Illinois’ sweeping new ban remains in effect despite a barrage of legal challenges.
The state Supreme Court on Friday upheld the law, rejecting a lawsuit filed by plaintiffs led by Republican state Rep. Dan Caulkins of Decatur that argued the ban violated the Illinois constitution.
The law, which was enacted in January in response to the deadly mass shooting at Highland Park’s Fourth of July parade in 2022, bans the delivery, sale, import and purchase of more than 100 types of semi-automatic rifles, pistols and shotguns, along with high capacity ammunition magazines and devices called switches that allow guns to fire more rapidly. People who possessed the newly banned weapons before the law took effect Jan. 10 can keep them but will have to register them with Illinois State Police by the start of next year.
Since the law took effect, there have been at least 11 lawsuits from gun rights groups, gun shop owners, individual gun owners and Republican politicians challenging the gun ban in both state and federal courts.Here’s a look at where those legal challenges stand.
Six separate federal lawsuits were consolidated before the U.S. 7th Circuit Court of Appeals in Chicago, which heard arguments June 29. All of the plaintiffs argue the gun ban violates the right to bear arms under the Second Amendment.
The 7th Circuit has not said when it expects to issue an opinion.
Four of the cases were previously consolidated in U.S. District Court for the Southern District of Illinois. In late April, U.S. District Judge Stephen McGlynn, who was appointed to the bench by President Donald Trump in 2020, issued an injunction, blocking the law.
But six days later, on May 4, the 7th Circuit overruled the lower court, putting the ban back in effect. The Illinois State Police has said the possession of any banned weapon purchased during the six-day window when the injunction was in place will be illegal beginning Jan. 1.
Also part of the consolidated case is a lawsuit a Naperville gun store owner, Robert Bevis, filed against the west suburb over a local ban the city approved in August 2022. The state was added as a defendant in the lawsuit after the statewide ban was enacted in January. After both the U.S. District Court for the Northern District of Illinois and the 7th Circuit denied Bevis’s request for an injunction, he asked the U.S. Supreme Court to step in. The high court declined.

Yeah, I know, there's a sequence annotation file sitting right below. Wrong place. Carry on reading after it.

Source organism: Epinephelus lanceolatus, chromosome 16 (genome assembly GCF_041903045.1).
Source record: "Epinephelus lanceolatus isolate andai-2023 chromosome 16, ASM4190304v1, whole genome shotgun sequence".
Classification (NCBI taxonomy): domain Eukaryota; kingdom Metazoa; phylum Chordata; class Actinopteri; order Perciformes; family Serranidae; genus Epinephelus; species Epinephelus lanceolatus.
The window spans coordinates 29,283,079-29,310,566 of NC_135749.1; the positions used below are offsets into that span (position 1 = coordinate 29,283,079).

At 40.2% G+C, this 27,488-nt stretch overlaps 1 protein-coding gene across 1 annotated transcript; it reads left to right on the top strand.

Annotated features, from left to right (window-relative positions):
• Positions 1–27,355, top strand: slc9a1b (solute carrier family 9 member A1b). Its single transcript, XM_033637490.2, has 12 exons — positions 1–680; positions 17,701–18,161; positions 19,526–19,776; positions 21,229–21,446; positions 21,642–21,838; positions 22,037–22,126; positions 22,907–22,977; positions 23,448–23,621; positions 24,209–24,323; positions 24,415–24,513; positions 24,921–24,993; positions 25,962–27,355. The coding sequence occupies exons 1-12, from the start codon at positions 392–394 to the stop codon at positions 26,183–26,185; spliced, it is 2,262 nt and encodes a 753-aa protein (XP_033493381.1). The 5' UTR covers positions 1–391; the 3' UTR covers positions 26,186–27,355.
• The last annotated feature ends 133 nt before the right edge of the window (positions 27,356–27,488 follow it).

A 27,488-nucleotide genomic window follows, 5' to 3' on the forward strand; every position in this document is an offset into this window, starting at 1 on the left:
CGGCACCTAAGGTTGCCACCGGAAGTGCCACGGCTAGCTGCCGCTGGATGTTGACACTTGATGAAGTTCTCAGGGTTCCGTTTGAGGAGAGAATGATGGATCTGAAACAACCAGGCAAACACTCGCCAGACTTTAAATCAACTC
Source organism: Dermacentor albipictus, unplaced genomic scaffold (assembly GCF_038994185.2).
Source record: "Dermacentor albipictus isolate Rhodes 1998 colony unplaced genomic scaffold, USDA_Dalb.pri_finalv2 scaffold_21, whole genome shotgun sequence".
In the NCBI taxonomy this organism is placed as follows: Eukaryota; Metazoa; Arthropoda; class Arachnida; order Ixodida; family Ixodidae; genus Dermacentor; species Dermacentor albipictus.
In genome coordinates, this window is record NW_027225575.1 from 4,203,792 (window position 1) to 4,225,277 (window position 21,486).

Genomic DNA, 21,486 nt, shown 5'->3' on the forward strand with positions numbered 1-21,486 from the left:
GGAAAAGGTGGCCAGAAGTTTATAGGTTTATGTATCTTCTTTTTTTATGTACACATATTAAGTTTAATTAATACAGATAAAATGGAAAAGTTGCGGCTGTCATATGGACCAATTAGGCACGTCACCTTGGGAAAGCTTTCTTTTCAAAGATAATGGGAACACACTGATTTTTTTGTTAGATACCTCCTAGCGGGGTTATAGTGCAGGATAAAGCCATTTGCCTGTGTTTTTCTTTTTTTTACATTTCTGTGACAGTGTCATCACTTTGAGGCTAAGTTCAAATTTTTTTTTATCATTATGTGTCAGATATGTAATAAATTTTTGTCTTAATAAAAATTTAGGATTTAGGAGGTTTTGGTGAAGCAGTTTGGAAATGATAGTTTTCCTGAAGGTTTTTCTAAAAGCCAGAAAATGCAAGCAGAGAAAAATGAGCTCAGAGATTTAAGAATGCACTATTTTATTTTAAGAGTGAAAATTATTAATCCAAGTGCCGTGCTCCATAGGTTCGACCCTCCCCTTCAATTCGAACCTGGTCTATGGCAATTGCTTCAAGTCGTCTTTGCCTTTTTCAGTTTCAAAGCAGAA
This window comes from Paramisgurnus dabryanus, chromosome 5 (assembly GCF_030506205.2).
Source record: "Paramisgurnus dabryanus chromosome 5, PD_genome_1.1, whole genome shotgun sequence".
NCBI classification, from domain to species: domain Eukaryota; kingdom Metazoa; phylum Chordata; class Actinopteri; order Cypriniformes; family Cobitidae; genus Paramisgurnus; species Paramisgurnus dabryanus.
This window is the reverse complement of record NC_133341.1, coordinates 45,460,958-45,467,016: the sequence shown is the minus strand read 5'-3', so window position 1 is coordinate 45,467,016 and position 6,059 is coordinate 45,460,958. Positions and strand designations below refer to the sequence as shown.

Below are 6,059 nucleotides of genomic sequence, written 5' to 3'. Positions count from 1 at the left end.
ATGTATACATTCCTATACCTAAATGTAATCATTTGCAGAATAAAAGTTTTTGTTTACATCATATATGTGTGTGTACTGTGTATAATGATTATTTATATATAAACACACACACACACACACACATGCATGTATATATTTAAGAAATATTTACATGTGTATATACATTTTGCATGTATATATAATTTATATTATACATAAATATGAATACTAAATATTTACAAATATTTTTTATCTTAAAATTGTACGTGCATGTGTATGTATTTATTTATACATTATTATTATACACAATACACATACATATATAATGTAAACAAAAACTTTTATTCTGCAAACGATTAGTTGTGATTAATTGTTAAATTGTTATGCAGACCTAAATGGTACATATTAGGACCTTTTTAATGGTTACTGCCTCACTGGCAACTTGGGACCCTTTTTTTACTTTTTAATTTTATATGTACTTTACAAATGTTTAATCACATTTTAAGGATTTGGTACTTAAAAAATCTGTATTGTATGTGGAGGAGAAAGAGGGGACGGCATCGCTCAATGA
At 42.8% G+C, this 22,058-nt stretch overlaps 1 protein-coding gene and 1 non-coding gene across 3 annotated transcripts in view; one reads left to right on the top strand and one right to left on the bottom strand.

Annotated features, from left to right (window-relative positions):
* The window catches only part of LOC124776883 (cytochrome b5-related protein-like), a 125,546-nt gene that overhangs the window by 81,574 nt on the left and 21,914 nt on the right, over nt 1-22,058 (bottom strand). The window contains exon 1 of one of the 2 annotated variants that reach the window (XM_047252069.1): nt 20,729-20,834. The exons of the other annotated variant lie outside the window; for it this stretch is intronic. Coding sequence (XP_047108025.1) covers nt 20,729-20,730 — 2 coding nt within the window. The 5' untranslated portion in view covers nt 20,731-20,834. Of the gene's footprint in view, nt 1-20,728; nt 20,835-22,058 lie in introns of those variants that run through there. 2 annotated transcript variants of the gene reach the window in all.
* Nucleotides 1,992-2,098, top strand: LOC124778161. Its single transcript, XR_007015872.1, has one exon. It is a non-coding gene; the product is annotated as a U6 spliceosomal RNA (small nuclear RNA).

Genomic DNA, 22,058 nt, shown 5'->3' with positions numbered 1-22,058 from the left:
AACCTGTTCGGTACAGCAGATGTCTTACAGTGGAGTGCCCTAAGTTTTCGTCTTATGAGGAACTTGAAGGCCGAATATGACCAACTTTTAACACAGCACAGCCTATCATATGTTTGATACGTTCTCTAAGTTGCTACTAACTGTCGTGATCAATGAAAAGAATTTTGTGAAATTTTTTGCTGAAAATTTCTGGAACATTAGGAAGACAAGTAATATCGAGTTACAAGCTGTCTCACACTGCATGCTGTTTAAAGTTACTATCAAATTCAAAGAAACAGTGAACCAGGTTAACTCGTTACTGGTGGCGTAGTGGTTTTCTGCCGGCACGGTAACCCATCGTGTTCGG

The sixth case before the federal appeals court is a challenge brought against the state, the city of Chicago and Cook County by Chicago emergency room physician Javier Herrera, who argues state and local bans violate his Second Amendment rights. He appealed to the 7th Circuit after a district court judge in Chicago declined to issue an injunction.
Separately, a lawsuit in state court by Republican McHenry County State’s Attorney Patrick Kenneally was moved to federal court at the state’s request. However, the state subsequently asked a judge to send it back to state court. A ruling is pending.
Kenneally argues the gun ban places him in “an impossible ethical quandary of enforcing new, unconstitutional criminal offenses against citizens who are lawfully exercising their constitutional rights.”
It was not immediately clear what effect Friday’s state Supreme Court ruling will have on other lawsuits challenging the ban in state court.
Caulkins alleged that the gun ban violates the equal protection and special legislation clauses of the Illinois Constitution. That argument focused, in part, on exceptions in the law for police officers and others, as well as a grandfather clause for people who owned the weapons prior to the ban.
A Macon County judge ruled in Caulkins’ favor in early March, blocking enforcement of the law for the lawmaker and other named plaintiffs. The state appealed immediately to the state’s highest court.
The state Supreme Court, which has a Democratic majority, rejected those arguments in a 4-3 ruling, finding that the law’s exemptions are valid and within the power of the legislature.
The effect of the ruling on appeals in three other consolidated cases challenging the law on similar grounds that were on hold pending a ruling in the Caulkins case was not immediately clear.
The three cases all were filed by unsuccessful GOP attorney general candidate Thomas DeVore on behalf of more than 150 licensed gun dealers and other entities and thousands of individual gun owners. Plaintiffs include failed Republican governor candidate Darren Bailey, who is now running for the congressional seat held by U.S. Rep. Mike Bost.
Judges ssued temporary restraining orders in those cases, blocking enforcement of the law against the named plaintiffs. The ruling in the lead case was previously upheld by the 5th District Appellate Court.